CPS Superintendent Responds to Parents' Security Concerns
COLUMBIA - Columbia Public Schools Superintendent Chris Belcher responded to parents concerns on Tuesday. This after the district sent out a letter to parents listing safety measures it hopes to implement by the end of the school year. The district discussed the ideas at its last board meeting, which happened prior to the Sandy Hook tragedy.
Some of those measures include new electronic locks, a buzzing system, video intercoms and more security cameras.
Belcher said he hopes the elementary schools see the new buzzing system by the end of the school year.
"The secretary has to buzz that individual in. That's a barrier. That's not a fail-safe model, but it gives us more control," Belcher said.
The district plans to take a different approach at the middle and high schools.
"There's so much in and out access of those buildings so we want to control that access, but not necessarily make everyone use a monitor," he said.
The district already has the money and plan in place to pay for the additional security, thanks to a bond passed by voters. It's part of the district's ten-year plan that includes the construction of Battle High School.
"We were already on high alert because we are living in a microcausum of any community in the United States," Belcher said.
Until those security upgrades are made, Belcher said the school system will rely on their current intruder training.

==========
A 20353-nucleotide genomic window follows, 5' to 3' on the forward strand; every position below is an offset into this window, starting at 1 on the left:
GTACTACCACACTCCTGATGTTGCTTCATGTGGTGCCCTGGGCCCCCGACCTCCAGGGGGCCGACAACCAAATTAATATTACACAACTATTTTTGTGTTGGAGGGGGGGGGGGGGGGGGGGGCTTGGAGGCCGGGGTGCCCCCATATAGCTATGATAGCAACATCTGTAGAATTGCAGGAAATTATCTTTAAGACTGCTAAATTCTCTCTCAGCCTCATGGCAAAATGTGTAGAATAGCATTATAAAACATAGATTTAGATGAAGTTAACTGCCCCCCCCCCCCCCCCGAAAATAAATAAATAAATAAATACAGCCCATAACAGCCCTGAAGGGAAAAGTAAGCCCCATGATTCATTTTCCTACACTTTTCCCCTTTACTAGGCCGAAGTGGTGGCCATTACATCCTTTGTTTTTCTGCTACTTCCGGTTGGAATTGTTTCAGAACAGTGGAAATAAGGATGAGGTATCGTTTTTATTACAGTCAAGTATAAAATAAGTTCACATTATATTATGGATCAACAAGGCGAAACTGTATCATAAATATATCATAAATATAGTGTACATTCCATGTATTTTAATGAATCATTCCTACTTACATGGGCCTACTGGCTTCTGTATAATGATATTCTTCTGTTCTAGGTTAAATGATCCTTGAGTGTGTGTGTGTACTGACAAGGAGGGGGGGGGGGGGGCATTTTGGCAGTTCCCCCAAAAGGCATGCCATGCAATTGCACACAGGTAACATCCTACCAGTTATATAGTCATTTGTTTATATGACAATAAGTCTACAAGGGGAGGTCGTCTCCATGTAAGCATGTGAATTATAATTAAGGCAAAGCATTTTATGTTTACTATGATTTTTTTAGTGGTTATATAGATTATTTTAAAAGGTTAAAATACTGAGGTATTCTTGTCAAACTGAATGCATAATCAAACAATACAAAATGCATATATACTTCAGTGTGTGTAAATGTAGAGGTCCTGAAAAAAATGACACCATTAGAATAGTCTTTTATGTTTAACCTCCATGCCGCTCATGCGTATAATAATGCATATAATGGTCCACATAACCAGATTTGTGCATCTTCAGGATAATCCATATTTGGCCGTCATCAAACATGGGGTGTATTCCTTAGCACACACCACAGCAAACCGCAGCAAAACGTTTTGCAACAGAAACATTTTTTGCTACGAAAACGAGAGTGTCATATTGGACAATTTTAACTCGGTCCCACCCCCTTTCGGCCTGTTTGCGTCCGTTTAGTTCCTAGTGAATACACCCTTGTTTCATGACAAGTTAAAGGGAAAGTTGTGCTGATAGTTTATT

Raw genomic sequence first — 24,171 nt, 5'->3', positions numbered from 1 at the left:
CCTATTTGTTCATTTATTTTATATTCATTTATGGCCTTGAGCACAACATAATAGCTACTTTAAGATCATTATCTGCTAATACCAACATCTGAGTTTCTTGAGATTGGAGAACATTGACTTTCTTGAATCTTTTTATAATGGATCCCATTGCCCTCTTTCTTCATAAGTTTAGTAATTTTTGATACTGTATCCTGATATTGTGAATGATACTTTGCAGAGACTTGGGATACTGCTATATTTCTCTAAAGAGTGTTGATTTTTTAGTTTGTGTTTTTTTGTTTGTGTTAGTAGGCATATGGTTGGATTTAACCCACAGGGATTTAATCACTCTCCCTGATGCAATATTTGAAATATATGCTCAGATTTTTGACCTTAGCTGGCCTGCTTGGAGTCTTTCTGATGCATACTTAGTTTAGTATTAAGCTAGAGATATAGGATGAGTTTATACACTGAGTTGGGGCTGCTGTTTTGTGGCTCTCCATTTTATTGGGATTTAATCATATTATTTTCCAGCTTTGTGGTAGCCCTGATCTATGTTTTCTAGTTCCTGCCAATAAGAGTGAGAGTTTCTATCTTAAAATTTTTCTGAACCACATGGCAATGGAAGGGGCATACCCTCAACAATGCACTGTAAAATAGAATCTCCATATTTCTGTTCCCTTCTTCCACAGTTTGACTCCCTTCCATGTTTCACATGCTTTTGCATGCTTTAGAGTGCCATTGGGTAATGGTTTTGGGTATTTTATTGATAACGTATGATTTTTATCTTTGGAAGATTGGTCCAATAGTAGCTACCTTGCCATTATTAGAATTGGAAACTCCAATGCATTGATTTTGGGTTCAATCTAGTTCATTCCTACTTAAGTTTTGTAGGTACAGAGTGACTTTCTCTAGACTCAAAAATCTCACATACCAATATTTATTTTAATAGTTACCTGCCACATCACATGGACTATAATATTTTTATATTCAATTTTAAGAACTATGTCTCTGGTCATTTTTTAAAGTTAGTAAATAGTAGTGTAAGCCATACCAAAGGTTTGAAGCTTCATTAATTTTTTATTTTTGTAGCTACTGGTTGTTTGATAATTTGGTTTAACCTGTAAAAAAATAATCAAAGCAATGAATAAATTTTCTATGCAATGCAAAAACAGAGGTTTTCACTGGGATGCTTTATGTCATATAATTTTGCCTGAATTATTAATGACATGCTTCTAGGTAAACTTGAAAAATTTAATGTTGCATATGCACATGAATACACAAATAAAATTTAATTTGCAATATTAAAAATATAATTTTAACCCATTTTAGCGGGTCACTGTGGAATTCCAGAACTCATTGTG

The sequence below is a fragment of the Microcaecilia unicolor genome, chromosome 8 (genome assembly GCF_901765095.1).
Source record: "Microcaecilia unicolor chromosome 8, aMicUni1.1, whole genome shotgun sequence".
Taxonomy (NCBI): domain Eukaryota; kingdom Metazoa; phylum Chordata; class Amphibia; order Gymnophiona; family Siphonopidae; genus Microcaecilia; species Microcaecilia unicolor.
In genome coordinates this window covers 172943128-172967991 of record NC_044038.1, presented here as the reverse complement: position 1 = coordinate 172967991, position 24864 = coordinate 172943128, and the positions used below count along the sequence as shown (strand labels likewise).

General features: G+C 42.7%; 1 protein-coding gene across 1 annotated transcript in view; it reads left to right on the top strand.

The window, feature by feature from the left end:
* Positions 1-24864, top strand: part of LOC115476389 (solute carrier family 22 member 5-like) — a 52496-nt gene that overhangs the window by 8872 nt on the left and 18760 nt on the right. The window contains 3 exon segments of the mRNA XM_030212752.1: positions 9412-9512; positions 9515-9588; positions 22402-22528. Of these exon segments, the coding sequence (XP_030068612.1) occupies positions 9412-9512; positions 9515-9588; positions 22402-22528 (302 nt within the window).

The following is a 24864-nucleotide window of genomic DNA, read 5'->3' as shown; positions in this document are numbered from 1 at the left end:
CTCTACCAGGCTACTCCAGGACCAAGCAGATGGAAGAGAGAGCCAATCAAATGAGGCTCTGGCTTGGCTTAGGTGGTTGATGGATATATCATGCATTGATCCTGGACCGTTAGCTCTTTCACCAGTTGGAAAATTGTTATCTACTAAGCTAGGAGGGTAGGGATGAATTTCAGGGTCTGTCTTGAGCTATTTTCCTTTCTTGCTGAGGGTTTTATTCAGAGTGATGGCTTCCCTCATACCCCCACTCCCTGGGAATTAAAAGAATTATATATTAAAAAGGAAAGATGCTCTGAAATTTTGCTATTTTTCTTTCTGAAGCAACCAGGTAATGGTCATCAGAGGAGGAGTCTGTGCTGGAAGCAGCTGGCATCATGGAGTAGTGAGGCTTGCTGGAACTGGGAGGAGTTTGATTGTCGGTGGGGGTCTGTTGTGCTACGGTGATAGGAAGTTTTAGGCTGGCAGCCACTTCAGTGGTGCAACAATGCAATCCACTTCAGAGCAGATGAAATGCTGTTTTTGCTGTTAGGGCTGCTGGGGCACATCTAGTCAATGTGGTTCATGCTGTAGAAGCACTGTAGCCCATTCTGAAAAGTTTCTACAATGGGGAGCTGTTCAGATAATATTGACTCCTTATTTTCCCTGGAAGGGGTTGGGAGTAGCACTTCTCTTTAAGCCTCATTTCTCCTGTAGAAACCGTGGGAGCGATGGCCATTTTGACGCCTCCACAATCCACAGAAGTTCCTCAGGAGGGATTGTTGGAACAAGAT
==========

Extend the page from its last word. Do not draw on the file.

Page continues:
"Our best barrier still for really bizarre behavior is to be attuned to who's in your building, how they're behaving and tell an adult. And what I'd tell our parents, that's the best trait we have in CPS," he said.
Outside trailers pose another, unique security concern.
"There are multiple times a day that we have large number of kids outside, but I don't want to over react," Belcher said. "But in the best case scenario we would prefer to have kids inside."
Belcher said trailer doors should always be locked, and as part of the ten-year plan, trailers will start to disappear from school yards.
"We've got a plan that shows in about six years a really large number of those trailers are out of the district and with good quality replacement space indoors."
Belcher said he hopes the community knows student safety is the number one priority of administrators.
"We don't want to have knee-jerk reactions, but we certainly want to use this terrible event as a responsibility on our part to review, review, review because we know our most important job is to keep our kids safe first."
Belcher also wants parents to know elementary school teachers will not discuss the Sandy Hook shooting with students, leaving that decision up to parents. However, if children request to talk about it, counselors are prepared to discuss the incident with them.
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